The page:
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More economic reforms to drive Indian equity markets in 2016


Mumbai:  Hopes of more reforms, coupled with lower commodity prices and rising consumer confidence, are expected to aid key Indian indices in 2016 to pare their losses in the year gone by.

“The year 2016 is broadly expected to deliver positive returns; for this it is important for markets to have some momentum in reforms, private capex cycle, global stability and growth,” said Devendra Nevgi, chief executive of ZyFin Advisors.

According to Nevgi, other factors such as improvement in bank NPA’s and a rise in corporate earnings will buoy the Indian equity markets in the year ahead.

Vaibhav Agarwal, vice president and research head at Angel Broking, predicted that earnings’ growth will pick up from the second half of the year and drive the rally forward.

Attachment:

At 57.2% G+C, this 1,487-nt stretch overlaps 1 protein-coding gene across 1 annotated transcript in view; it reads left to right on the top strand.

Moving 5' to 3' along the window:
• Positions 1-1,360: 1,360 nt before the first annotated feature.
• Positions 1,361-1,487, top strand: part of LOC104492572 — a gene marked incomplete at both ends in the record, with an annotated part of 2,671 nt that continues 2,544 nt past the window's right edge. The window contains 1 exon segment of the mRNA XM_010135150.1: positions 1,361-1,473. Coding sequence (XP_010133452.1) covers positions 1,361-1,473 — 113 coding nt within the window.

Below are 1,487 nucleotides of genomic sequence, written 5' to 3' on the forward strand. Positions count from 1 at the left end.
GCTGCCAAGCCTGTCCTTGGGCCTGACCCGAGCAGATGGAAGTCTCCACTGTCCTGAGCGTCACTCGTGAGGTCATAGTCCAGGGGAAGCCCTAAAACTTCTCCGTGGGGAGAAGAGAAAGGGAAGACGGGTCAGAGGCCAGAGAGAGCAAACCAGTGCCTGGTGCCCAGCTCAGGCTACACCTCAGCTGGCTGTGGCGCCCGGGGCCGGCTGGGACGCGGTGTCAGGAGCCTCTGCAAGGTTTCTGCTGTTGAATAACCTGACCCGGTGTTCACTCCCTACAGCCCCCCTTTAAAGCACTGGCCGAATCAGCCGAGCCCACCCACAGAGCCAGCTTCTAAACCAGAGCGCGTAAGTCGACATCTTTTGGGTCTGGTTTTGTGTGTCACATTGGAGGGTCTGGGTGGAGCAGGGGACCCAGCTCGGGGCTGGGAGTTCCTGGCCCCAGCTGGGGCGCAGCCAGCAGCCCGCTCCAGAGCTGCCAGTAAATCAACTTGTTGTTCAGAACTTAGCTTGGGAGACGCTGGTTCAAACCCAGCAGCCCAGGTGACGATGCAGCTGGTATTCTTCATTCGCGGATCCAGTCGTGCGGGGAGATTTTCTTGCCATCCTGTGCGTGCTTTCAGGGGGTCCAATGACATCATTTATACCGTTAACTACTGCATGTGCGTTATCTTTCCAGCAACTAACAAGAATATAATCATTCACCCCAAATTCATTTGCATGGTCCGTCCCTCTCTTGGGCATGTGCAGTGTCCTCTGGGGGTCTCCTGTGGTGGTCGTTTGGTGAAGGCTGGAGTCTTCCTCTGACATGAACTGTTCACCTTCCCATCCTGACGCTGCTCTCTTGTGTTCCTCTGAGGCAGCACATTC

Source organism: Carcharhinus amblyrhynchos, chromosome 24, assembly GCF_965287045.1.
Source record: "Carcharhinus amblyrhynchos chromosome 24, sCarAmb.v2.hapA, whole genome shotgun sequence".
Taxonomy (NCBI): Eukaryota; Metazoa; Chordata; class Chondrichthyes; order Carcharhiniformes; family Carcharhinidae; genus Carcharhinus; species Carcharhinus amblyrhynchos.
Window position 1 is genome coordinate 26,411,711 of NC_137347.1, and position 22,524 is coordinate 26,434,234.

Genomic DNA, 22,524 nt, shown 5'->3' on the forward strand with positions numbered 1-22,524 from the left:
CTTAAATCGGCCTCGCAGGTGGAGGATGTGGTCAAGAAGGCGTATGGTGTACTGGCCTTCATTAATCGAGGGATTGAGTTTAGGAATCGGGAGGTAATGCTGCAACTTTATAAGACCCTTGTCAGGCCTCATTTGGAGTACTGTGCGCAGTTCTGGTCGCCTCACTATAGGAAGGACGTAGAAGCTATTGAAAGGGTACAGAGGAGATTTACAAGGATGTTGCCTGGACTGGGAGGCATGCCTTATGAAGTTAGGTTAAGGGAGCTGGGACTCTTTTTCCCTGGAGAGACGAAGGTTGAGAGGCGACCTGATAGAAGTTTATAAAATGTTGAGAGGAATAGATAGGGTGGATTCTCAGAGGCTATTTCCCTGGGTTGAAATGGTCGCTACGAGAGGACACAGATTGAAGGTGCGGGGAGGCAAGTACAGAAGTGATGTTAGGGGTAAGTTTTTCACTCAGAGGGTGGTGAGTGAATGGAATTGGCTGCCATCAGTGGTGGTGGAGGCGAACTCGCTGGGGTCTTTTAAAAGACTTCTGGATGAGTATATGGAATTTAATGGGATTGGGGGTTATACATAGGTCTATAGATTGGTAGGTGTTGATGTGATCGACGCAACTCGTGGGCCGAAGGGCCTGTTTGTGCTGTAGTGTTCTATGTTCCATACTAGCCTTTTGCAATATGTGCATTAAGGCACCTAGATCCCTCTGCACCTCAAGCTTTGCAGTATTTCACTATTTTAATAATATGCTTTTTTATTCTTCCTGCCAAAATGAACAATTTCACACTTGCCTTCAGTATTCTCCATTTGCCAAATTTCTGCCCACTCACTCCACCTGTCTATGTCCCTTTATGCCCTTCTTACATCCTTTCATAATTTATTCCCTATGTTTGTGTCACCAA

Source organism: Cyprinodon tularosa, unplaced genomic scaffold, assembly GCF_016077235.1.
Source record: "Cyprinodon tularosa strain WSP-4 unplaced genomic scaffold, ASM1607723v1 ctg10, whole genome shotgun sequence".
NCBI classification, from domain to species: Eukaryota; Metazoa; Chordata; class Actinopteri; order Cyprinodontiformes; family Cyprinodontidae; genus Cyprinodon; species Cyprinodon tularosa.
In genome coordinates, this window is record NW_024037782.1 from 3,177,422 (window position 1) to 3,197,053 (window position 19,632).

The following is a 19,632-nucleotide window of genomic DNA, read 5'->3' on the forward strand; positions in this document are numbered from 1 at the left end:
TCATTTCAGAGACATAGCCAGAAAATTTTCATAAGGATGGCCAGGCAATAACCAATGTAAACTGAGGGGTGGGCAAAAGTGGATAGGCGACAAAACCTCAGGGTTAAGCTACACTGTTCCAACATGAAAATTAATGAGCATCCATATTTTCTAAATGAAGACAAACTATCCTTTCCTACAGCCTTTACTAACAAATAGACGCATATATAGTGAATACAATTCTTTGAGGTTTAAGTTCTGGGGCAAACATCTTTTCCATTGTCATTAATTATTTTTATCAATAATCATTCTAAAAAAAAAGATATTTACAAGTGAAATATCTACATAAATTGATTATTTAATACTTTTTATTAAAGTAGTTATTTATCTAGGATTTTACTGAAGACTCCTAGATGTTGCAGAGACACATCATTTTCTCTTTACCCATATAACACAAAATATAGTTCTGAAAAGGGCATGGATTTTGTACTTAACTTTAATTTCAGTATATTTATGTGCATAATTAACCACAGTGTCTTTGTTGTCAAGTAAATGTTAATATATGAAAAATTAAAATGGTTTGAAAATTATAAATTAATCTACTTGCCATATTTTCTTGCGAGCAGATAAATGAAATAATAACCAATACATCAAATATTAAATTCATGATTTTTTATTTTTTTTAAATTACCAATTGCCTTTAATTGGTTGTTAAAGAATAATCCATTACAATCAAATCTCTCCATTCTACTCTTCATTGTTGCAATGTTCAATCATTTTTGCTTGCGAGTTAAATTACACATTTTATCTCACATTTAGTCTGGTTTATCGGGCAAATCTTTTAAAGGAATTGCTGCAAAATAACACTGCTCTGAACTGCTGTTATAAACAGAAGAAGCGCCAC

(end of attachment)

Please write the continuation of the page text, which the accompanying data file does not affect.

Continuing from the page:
“Investor interest continues to remain strong as favourable macro cues such as low inflation, declining interest rates, cheap global commodities and strong governance are likely to drive improvement in corporate performance over the coming years,” Agarwal elaborated.

Other market observers pointed out that India will continue attracting foreign funds over the long term, even as other emerging markets (EMs) like China, Brazil and Russia continue to grapple with a slowdown.

“India is in a sweet spot as compared to other emerging markets given its strong fundamentals, expected improvement in economic growth, lower inflation and cut in interest rates. For these reasons, we expect FIIs’ (foreign institutional investors) interest to return to the equity markets,” said Nitasha Shankar, vice president for research with YES Securities.